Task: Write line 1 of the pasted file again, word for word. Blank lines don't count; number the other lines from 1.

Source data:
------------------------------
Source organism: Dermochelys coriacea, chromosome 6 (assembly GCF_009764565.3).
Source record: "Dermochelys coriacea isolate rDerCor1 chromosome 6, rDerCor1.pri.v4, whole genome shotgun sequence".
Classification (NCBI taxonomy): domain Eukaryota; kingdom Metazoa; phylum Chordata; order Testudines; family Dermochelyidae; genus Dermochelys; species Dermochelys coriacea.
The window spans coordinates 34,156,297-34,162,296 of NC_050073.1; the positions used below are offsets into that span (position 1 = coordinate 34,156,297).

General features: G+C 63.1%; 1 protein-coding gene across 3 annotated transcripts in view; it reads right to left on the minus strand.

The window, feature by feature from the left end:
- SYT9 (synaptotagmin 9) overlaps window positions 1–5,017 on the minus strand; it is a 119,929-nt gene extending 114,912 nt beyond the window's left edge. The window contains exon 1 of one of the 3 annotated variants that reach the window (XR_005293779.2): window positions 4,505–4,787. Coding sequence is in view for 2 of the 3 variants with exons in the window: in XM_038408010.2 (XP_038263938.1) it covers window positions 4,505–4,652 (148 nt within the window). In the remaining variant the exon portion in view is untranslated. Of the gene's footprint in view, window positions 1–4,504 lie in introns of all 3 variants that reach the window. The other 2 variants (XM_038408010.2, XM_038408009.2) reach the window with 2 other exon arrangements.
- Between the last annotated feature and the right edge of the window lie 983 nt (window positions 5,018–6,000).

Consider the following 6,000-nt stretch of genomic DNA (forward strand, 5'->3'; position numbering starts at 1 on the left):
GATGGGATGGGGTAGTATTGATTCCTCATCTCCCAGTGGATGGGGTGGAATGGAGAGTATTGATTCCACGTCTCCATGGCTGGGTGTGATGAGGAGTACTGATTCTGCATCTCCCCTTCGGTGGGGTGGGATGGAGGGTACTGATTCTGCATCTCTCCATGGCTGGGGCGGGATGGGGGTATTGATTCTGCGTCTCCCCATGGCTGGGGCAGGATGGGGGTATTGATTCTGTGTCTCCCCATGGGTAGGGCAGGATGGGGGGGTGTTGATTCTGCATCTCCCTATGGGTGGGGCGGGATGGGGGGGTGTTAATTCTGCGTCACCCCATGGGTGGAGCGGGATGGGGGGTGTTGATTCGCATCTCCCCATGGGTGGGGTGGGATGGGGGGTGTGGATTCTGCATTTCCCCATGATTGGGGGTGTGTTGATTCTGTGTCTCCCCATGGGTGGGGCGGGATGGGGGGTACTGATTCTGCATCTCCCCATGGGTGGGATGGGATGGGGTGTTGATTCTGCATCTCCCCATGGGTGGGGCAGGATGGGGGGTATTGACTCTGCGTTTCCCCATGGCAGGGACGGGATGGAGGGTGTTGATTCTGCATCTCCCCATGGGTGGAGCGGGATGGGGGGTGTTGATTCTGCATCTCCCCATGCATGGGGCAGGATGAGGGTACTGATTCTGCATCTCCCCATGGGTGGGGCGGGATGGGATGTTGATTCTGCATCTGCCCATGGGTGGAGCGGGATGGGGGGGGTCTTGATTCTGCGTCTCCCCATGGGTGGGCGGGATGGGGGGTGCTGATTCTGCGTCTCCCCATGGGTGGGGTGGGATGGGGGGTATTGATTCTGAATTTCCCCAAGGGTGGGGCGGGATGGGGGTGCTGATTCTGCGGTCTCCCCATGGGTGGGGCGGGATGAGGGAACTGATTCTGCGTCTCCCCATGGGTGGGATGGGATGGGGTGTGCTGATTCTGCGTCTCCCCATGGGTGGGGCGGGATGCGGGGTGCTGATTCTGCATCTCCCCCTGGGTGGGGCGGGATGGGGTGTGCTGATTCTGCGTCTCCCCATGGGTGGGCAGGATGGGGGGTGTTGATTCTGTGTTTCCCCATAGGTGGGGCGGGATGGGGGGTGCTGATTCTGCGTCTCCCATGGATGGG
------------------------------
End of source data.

Source organism: Dermochelys coriacea, chromosome 6 (assembly GCF_009764565.3).